MCAD Tech News #118: COFES 2004—Wet and wild4 Apr, 2004 MCAD Tech News
Well, maybe not wild. But the first day and a half of COFES 2004 was not graced by your typical desert weather as heavy rains soaked the Scottsdale, Arizona location. But then again, COFES is not your typical industry event.
For those not familiar with COFES, which stands for the Congress on the Future of Engineering Software, this yearly event held by Cyon Research aims at bringing together top executives, users, and other pundits from the CAD/CAM/CAE/PLM marketplace. Unlike other events, COFES makes use of break time between keynotes and roundtables to encourage informal chats among attendees, where many business ideas and relationships blossom. Instead of noisy, crowded booths, vendors show their wares in the relaxed environment of a tech suite.
I attended most of the keynotes and other talks and learned about the amazing progress made in areas such as genetic programming and nanotechnology. I also heard attendees' views on the state of both the MCAD and AEC industries. What interested me most were the applications that are available today from vendors such as KollabNet.
I've covered the development of this technology several times before in the newsletter, but now KollabNet is finally shipping. The program is based on the idea of "knowledge accounting," which has many uses, including the ability to store data that may usually be discarded. For instance, a design engineer does a calculation in Microsoft Excel to figure out the cost of using a certain plastic for a new cell phone. If that material proves to be too costly, the engineer can save that calculation. Should the material price change in the future, it can automatically be collected from the Web and the designer notified.
KollabNet also works with MCAD programs such as SolidWorks, Inventor, and now CATIA. It ties them to office applications like Microsoft Word and Excel. This means that a certain project requirement, such as size or weight, that is part of a specification in Word can drive a 3D CAD model.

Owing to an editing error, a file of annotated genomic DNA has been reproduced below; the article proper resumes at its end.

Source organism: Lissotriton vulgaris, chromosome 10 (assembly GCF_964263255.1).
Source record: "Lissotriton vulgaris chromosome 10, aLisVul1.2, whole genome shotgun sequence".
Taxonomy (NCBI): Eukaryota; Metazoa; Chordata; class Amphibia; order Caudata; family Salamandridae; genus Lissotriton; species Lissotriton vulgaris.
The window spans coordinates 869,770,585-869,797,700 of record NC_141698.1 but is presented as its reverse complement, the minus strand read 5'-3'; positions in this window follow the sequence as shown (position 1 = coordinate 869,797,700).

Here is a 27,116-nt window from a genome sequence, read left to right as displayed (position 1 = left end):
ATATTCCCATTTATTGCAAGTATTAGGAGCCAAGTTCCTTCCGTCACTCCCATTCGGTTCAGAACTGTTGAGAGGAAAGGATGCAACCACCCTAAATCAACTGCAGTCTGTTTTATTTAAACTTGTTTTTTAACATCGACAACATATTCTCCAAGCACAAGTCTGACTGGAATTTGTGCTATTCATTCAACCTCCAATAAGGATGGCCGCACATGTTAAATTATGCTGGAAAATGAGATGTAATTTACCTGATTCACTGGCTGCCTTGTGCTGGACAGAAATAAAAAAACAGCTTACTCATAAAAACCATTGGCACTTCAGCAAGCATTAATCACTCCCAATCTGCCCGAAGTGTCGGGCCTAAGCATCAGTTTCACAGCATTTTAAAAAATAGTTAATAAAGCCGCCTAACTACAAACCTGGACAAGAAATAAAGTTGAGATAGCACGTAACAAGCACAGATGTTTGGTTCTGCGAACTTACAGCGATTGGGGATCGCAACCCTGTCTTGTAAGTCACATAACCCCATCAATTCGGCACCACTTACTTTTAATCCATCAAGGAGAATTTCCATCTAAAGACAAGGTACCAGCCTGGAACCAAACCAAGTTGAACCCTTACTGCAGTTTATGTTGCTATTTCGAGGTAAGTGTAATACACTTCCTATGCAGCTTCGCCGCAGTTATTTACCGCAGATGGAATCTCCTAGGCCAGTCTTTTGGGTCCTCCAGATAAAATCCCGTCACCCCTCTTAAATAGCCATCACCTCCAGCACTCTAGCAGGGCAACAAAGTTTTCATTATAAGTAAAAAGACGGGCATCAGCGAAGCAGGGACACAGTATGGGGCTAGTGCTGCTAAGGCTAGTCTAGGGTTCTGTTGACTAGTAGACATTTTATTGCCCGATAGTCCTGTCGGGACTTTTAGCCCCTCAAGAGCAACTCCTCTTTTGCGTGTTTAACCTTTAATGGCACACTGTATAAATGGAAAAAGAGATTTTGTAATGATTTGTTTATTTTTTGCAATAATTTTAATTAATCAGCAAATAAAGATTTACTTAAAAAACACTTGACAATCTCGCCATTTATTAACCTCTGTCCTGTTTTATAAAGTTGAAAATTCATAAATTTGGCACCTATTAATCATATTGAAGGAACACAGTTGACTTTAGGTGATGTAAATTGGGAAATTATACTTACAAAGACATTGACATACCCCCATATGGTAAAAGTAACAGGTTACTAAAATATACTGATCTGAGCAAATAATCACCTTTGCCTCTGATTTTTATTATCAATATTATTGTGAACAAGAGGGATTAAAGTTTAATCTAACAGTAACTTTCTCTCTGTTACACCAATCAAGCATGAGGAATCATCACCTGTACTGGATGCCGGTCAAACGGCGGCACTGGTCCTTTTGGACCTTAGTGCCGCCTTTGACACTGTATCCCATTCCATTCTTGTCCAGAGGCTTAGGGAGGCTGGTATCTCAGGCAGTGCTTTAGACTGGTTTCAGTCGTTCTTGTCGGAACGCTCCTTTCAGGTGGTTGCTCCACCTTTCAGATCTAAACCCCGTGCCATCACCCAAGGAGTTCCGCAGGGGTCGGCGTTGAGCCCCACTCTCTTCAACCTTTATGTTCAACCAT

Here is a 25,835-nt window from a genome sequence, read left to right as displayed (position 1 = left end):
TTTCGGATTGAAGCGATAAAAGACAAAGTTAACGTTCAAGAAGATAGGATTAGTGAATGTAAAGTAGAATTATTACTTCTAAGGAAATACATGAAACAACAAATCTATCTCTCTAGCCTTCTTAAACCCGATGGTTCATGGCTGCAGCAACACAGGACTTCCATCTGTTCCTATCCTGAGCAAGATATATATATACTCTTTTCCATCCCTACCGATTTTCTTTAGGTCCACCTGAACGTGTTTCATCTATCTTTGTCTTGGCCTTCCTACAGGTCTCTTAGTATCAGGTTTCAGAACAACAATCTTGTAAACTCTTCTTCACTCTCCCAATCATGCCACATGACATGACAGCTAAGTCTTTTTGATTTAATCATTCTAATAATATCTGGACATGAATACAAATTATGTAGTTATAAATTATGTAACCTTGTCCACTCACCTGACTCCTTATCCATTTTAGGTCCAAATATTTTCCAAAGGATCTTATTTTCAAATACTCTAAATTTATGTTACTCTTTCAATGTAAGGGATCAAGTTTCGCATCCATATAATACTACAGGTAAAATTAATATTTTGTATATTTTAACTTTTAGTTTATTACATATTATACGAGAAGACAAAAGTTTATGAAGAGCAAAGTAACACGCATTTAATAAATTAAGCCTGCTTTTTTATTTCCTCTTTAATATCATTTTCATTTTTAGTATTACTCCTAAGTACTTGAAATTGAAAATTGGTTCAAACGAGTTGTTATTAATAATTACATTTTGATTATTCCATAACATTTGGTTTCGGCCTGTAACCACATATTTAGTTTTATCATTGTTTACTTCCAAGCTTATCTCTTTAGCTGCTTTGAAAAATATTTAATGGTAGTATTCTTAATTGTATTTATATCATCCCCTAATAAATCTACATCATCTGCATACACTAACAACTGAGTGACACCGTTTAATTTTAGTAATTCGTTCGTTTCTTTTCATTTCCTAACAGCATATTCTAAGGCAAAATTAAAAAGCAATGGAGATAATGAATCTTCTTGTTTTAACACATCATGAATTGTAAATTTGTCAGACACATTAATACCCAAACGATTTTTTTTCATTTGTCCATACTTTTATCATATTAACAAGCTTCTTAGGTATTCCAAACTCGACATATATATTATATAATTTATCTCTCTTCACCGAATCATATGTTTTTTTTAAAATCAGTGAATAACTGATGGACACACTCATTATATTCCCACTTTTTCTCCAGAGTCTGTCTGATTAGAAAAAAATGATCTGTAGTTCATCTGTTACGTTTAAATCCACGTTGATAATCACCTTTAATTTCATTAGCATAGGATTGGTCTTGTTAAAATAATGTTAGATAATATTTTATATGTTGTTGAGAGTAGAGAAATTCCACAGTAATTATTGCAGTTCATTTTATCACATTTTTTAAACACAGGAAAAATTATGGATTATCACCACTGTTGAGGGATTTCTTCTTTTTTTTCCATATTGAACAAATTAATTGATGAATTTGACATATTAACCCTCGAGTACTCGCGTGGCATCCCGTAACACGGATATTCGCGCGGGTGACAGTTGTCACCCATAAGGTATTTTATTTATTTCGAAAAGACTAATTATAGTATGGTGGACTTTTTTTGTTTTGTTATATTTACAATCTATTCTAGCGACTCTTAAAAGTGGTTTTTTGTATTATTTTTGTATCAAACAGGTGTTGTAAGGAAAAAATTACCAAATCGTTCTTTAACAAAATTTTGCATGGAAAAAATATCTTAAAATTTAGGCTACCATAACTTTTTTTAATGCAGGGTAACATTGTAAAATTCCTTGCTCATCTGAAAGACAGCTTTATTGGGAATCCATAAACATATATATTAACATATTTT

Some new features in this shipping version of the software weren't available earlier in the development stage. Perhaps most important is a new client-server setup that makes it easier for users to share KollabNet files. The shipping version also has the ability to incorporate any user rights already set up in your PDM system, so that data need not be recreated. Look for a full review of KollabNet in an upcoming MCAD News.
SEARCHING PLM DATA
A company called Product Sight has a pair of products used to find and manage any type of project-related data. The first application, called FindView, uses Google-like technology to find data located inside drawings, models, Word files, PDFs, and so forth. For instance, you can search for a part number embedded inside a title block. This is nice, but Product Sight's most important difference is the company's claim that there is no need to re-input product data - it uses what is already inside an organization's PDM system(s).
When users log in, their access rights determine the location of the data they can search, for example, an Inventor Vault, perhaps located in Chicago, and the type of data, such as 2D drawings only, released assemblies, etc. Once a search criterion, say a part number, is entered, all documents that contain that number are displayed. Unlike Google, FindView lets you select multiple files from the results list, then organize these files into a project.
To set up and manage these projects, Product Sight's second program, SyncroSpec, comes into play. Via a Web browser, it allows secure control of the product data so project teams can work together. SyncroSpec also includes add-ons for streamlining manufacturing processes, working with suppliers, and more.
For 20 concurrent users, FindView starts at $29,000, and SyncroSpec is about $50,000. That's a heck of a lot more than Google, but considering the value either one or both products can add to an organization, without any disruption of work processes, it's worth looking into.
I also viewed a demonstration of IMSI's popular TurboCAD application. One of the major updates to version 10, which is now shipping, is a deformable modeling capability based on technology from Spatial Corp. It works well--just select a face and decide how much to deform it by entering a keyboard value. You can also place points on the face to lock down certain areas for more control. In short, it's similar to the old deforming tools introduced in SolidWorks about five years ago (which were also based on technology from Spatial), only now they are available in a product that costs just $795.
TurboCAD 10 also features a host of new drafting tools. My favorite is a series of templates that semiautomatically create multiview drawings for models, just like in the more expensive MCAD programs. Drafting also features dimensioning updates and new sectioning tools. In addition, TurboCAD v10 features improved speed and user interface upgrades such as more robust right-click contextual menus.
There were many other interesting products to see and other things to be a part of at COFES 2004. To find out more about the event, go to www.cofes.com.